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ERP implementation costs, duration decline, but at what cost?

by Dave Hannon

January 13, 2011

Dave Hannon

Maybe it’s SaaS and the cloud at work. Maybe it’s the best practice sharing and benchmarking. Maybe it’s the increased oversight due to tight budgets. Maybe it’s the increased competition among vendors and implementation partners.

But whatever it is, the cost to implement an ERP system is decreasing, as is the time it takes to implement it, according to the preliminary results of Panorama Consulting’s annual ERP Report.

And while that is good news for companies considering implementing an ERP in 2011, Panorama warns that lower implementation costs and duration may come at the cost of reduced business benefits and increased ERP TCO. And that’s not a good thing.

Panorama’s analysis of more than 1,000 ERP implementations shows the average implementation cost of an ERP was $5.5 million in 2010, or 4.1% of a company’s annual revenue. In 2009, the average ERP implementation was 6.9% of annual revenue. That’s a good sign and a very good benchmark for those implementing now.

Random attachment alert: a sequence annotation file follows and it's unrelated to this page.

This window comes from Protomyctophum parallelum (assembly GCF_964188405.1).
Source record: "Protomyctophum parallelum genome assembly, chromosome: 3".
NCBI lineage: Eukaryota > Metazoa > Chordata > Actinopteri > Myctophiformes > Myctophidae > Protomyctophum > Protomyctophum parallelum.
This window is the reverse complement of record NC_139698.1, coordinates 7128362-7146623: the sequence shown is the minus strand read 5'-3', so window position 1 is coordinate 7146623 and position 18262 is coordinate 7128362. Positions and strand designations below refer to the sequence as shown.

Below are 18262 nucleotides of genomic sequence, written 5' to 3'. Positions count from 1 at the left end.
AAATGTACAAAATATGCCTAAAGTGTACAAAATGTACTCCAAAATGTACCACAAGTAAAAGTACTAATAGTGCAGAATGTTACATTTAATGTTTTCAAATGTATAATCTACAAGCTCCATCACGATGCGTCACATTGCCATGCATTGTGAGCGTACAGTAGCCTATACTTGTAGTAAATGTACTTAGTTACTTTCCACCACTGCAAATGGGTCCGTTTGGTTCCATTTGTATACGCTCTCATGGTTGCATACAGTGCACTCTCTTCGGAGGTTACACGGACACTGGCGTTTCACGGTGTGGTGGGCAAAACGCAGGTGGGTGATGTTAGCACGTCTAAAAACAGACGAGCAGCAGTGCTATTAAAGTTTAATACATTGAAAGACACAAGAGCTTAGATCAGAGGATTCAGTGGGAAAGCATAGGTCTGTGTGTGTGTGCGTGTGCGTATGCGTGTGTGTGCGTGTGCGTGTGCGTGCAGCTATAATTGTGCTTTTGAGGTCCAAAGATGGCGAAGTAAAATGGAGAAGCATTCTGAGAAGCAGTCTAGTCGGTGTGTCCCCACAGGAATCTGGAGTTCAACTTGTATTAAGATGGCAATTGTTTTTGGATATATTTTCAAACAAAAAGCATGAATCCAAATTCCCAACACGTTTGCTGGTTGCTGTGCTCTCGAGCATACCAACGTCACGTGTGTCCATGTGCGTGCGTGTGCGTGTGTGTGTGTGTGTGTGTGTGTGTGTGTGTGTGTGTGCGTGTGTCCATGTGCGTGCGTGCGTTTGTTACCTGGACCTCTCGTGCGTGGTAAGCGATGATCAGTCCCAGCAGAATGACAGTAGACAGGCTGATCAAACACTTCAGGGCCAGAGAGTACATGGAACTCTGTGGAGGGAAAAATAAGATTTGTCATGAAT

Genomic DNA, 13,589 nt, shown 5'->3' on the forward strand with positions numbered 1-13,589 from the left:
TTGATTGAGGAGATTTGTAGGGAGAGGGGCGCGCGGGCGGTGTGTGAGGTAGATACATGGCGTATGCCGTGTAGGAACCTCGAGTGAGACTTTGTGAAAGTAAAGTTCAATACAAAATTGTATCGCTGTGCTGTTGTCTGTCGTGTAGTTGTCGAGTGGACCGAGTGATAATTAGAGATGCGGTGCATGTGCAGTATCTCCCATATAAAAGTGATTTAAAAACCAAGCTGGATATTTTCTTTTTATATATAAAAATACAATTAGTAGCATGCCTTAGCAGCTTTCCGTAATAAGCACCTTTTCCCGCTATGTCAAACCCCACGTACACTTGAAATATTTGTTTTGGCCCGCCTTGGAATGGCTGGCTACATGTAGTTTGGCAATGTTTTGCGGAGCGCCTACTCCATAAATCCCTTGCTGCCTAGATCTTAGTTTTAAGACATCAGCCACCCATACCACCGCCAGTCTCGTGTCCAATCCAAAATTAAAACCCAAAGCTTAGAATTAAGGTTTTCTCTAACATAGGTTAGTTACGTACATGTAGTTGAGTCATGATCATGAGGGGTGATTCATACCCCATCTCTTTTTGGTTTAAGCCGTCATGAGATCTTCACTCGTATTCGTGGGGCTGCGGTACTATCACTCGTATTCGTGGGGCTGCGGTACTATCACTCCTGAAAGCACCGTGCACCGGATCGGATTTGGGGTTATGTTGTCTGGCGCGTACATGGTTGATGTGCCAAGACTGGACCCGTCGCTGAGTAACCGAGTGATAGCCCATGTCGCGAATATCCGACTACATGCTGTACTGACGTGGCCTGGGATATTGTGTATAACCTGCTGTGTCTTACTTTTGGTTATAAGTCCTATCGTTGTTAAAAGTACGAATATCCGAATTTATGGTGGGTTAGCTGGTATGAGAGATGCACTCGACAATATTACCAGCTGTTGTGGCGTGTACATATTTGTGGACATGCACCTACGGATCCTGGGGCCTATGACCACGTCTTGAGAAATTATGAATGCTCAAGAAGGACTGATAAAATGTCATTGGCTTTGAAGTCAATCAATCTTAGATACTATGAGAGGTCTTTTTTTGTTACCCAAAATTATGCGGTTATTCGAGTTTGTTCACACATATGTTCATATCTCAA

And perhaps an even more useful benchmark is the average ERP implementation time which decreased to 15.63 months in 2010. Of course, the implementation time varies dramatically based on the size of the company. If your company is more than $5 billion in size, then it’s closer to two years to implement (22.9 months) whereas smaller companies are down to 14.36 months. In terms of industry, construction and mining are the speediest implementers while “wholesale trade” is far and away the longest at 18.75 months. (The industry category data is useful, but certainly not exact, as industries are lumped together based on some similarities. Transportation and communications, for example, in the same grouping).

Panorama’s CEO Eric Kimberling says in his analysis that cost and duration decreased because “strained IT budgets forced companies to be more prudent with their ERP software implementations. Companies and their executive teams simply do not have the resources or the tolerance for risk to allow the cost and time overruns that were evident several years ago.”

But Kimberling also warns that companies implementing ERP systems may be cutting too many corners during implementation to produce these results and that when the final numbers are in, there may be an increase in the percentage of companies that experienced some of type of “material operational disruption” at the time of go-live.

“Assuming you have selected a software solution that is a good fit for your organization, things like project management, process design, organizational change management, scope management, and other business related factors are much more likely to impact your odds of success than the software itself,” he says.

See also: Tips for Selecting the Right Implementation Partner.

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